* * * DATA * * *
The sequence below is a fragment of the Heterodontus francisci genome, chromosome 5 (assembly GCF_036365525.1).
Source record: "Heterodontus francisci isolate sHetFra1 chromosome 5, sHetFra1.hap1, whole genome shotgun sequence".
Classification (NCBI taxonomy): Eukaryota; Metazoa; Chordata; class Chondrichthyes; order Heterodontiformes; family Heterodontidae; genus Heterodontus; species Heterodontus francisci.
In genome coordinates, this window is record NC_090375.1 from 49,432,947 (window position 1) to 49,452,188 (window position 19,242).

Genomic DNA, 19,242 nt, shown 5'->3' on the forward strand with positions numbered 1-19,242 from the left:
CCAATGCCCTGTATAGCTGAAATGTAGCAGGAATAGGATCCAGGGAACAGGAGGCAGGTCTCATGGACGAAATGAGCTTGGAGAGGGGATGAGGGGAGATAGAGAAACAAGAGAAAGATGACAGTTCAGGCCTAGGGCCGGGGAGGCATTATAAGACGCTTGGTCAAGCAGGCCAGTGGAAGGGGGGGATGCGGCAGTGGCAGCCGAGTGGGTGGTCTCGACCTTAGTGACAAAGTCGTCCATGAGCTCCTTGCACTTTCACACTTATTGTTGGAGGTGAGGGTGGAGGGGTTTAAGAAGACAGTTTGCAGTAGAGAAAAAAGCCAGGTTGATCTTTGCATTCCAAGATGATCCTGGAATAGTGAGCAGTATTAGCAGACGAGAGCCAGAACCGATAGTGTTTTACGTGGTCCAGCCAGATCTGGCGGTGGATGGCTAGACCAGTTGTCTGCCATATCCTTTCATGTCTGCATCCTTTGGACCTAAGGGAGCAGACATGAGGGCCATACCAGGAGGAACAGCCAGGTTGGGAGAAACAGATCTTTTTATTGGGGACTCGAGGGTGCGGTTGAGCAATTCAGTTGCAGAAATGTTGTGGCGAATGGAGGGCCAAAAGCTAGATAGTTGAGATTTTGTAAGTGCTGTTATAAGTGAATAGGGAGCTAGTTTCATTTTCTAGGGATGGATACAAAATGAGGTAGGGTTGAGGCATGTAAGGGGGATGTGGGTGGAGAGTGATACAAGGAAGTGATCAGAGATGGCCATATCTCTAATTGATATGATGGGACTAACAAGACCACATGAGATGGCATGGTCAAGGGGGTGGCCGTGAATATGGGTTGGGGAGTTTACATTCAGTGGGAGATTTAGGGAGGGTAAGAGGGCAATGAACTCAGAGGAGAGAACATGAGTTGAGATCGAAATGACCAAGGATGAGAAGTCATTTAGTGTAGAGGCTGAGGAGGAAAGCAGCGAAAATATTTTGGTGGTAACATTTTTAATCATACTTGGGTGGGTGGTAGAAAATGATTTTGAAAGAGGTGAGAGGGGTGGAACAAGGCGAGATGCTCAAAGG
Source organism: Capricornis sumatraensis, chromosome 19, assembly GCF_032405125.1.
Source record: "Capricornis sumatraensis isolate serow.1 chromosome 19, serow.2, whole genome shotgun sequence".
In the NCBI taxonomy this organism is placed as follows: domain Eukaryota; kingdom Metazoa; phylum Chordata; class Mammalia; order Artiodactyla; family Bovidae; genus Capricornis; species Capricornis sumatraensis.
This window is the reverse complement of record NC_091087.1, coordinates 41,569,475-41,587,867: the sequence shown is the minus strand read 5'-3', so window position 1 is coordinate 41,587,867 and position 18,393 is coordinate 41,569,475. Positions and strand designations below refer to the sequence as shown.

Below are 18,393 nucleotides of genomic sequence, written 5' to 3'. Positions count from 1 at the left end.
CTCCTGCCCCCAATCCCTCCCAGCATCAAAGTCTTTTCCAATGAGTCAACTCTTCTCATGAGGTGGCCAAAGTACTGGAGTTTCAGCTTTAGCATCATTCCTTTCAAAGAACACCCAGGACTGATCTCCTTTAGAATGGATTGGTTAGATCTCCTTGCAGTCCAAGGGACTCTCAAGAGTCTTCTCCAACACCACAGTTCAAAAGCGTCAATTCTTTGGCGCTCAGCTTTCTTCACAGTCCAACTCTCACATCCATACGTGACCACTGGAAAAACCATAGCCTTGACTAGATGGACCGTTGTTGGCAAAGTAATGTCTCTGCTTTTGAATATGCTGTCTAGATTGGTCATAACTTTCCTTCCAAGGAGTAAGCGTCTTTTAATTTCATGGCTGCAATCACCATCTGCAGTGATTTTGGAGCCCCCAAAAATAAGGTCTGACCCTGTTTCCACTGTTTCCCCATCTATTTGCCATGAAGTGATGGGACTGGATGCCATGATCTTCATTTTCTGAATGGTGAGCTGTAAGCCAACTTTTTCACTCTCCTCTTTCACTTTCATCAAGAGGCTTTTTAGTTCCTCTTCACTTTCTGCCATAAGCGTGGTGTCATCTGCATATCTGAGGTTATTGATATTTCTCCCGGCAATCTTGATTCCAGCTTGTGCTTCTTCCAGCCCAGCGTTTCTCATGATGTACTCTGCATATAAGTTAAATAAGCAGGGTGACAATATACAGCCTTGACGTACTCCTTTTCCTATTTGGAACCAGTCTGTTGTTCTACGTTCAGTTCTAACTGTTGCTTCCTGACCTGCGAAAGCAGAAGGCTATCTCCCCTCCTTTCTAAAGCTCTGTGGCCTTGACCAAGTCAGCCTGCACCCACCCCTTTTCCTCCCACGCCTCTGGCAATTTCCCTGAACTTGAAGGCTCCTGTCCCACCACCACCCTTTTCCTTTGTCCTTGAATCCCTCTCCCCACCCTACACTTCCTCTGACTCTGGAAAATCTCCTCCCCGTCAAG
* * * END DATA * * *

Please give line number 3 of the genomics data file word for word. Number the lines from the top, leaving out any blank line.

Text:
Classification (NCBI taxonomy): Eukaryota; Metazoa; Chordata; class Chondrichthyes; order Heterodontiformes; family Heterodontidae; genus Heterodontus; species Heterodontus francisci.